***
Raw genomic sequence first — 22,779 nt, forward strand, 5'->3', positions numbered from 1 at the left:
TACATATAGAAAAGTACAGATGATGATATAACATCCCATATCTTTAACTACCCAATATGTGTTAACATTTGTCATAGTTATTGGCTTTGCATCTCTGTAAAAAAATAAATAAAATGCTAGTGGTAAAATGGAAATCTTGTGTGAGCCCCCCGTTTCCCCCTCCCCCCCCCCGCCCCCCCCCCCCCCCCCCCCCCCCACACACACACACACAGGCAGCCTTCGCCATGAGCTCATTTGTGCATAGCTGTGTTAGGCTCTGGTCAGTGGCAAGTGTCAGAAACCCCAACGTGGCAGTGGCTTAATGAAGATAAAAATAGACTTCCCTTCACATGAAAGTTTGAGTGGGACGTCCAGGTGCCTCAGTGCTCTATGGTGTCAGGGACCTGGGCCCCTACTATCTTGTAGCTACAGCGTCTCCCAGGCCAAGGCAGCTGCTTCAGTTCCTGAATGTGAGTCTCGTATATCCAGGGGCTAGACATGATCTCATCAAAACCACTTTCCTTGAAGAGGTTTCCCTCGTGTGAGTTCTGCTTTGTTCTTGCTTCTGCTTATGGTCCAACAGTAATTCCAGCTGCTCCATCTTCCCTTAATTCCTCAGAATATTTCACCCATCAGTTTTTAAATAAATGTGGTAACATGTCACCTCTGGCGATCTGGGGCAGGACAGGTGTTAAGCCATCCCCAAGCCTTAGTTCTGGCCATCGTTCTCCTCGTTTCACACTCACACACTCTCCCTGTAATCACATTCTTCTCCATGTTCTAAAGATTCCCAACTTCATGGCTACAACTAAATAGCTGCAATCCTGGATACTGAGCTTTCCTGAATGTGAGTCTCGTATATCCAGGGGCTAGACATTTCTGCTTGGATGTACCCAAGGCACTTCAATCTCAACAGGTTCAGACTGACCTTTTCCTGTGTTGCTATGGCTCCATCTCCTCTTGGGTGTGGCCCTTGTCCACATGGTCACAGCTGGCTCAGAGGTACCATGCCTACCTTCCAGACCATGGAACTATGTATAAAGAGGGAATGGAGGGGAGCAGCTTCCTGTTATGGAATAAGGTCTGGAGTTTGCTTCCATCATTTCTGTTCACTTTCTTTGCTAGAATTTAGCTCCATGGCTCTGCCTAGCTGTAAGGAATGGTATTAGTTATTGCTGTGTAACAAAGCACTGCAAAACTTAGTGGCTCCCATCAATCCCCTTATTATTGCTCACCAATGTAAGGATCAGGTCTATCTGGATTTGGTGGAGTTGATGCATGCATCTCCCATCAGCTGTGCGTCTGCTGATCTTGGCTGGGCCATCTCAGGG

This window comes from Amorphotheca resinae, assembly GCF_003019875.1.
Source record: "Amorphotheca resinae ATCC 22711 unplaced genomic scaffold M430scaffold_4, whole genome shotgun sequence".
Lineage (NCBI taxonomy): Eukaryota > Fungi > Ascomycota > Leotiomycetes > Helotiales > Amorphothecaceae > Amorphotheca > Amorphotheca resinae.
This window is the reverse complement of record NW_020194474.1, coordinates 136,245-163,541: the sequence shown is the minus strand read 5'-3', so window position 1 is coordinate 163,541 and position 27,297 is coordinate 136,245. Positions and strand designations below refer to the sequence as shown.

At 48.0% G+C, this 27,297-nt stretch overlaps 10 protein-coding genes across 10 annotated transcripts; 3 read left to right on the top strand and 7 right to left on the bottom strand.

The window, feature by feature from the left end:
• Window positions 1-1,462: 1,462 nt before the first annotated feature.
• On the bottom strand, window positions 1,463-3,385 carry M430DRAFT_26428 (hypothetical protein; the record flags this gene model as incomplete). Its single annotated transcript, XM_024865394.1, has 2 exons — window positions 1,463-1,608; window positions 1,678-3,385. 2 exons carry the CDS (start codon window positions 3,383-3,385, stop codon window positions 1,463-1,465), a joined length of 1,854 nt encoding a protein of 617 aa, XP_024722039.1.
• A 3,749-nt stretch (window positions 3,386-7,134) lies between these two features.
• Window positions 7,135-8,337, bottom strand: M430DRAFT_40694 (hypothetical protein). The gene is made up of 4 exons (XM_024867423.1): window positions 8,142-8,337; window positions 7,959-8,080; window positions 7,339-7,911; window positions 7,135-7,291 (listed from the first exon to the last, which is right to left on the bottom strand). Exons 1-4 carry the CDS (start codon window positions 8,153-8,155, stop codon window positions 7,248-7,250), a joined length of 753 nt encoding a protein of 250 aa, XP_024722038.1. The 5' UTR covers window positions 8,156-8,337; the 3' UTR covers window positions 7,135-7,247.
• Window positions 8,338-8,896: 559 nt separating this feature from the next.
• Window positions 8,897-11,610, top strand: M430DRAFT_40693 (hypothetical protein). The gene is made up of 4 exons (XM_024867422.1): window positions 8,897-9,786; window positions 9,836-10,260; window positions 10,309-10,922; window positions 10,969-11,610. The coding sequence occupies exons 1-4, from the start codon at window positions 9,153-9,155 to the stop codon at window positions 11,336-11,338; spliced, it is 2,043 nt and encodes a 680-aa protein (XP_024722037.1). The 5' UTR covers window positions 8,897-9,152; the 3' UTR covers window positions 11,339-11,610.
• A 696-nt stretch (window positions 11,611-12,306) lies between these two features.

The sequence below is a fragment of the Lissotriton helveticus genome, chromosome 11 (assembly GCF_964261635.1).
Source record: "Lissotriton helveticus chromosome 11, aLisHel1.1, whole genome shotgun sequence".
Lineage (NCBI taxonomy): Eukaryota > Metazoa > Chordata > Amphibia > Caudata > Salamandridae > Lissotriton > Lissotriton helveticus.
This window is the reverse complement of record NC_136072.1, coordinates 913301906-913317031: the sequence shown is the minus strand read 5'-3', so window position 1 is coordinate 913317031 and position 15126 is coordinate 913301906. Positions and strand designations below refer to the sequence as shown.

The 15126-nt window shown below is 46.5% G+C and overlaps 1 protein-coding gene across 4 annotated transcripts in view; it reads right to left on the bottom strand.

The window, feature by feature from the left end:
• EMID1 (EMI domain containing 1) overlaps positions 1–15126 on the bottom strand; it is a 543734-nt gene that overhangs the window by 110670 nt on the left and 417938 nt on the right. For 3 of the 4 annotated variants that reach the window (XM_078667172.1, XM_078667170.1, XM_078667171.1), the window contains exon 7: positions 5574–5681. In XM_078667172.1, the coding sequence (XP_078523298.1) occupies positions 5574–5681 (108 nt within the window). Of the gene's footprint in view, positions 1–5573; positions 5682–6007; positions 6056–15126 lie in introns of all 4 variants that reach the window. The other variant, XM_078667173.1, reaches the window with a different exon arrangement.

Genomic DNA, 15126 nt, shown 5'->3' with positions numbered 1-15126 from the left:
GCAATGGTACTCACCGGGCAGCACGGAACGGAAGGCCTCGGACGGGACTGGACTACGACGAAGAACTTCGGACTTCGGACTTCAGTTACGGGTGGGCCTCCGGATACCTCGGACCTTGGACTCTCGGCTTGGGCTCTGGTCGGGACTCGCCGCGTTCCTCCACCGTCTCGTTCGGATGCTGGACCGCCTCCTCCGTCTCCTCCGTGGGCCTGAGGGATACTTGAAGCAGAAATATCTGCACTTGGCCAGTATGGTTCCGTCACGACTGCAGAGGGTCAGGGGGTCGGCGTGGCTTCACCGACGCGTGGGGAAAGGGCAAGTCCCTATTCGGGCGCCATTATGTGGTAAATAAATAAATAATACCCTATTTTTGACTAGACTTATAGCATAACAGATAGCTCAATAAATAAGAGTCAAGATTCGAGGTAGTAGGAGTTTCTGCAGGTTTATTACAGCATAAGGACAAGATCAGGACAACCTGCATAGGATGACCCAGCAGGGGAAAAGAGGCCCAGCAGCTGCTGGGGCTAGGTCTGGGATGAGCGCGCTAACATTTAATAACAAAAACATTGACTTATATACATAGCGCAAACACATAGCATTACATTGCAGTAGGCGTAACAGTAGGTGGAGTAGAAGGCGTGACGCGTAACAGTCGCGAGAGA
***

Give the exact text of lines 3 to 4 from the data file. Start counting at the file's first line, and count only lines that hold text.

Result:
This window comes from Amorphotheca resinae, assembly GCF_003019875.1.
Source record: "Amorphotheca resinae ATCC 22711 unplaced genomic scaffold M430scaffold_4, whole genome shotgun sequence".